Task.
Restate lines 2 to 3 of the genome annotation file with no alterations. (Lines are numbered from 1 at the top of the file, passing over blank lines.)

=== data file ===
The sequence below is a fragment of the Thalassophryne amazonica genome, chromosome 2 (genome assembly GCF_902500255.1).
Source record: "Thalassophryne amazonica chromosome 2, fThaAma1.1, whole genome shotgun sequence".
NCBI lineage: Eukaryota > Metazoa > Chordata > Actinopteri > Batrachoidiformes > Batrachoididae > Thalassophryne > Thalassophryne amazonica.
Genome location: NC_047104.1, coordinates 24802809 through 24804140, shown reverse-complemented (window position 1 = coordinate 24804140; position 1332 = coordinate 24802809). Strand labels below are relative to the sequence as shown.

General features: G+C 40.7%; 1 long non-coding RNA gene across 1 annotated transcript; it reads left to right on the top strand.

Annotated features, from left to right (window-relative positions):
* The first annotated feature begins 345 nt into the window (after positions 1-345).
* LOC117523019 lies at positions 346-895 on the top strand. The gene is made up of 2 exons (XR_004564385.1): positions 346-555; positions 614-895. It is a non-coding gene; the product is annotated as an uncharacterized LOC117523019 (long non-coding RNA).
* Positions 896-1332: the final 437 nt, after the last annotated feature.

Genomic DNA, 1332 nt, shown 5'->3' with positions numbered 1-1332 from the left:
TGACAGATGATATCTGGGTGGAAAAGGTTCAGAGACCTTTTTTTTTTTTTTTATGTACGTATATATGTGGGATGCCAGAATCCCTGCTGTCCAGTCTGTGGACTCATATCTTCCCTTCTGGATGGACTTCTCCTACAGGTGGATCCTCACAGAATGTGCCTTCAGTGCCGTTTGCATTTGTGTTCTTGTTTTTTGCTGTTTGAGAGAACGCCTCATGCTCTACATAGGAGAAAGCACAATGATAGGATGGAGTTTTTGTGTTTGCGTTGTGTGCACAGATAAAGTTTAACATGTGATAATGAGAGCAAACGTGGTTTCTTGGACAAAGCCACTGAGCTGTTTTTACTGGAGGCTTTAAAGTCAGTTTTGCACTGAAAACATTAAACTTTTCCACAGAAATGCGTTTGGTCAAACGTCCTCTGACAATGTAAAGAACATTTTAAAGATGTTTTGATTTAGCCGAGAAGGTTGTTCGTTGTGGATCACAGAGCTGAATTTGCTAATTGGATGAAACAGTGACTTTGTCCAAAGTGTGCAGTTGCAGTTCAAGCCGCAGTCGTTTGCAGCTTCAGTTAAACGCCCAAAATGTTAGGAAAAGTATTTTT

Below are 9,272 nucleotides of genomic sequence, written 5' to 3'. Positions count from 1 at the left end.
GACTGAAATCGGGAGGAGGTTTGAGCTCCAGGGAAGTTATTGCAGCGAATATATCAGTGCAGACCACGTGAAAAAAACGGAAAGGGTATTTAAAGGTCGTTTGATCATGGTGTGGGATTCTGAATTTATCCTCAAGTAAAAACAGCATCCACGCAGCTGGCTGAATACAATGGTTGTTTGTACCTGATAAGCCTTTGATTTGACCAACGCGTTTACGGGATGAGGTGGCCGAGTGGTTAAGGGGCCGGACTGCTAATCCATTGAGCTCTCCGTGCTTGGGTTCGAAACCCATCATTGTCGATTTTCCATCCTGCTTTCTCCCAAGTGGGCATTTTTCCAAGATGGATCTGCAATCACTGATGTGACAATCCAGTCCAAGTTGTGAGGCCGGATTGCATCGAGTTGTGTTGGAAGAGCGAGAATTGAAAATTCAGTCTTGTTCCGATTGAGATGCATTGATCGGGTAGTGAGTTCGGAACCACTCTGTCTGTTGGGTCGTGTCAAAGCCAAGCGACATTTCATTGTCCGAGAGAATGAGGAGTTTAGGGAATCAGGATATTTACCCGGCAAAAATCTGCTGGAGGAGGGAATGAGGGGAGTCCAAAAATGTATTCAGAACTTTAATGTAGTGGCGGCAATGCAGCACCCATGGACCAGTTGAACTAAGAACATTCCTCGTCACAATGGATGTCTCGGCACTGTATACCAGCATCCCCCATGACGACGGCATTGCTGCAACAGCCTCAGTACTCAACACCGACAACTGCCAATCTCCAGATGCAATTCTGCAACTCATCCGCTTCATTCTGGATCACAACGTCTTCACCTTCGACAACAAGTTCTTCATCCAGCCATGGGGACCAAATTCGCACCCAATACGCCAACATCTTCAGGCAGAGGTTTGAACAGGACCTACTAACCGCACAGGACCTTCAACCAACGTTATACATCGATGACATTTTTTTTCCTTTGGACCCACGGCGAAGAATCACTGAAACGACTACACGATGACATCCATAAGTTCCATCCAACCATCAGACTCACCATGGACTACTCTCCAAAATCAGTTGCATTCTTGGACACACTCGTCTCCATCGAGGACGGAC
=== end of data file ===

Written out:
Source record: "Thalassophryne amazonica chromosome 2, fThaAma1.1, whole genome shotgun sequence".
NCBI lineage: Eukaryota > Metazoa > Chordata > Actinopteri > Batrachoidiformes > Batrachoididae > Thalassophryne > Thalassophryne amazonica.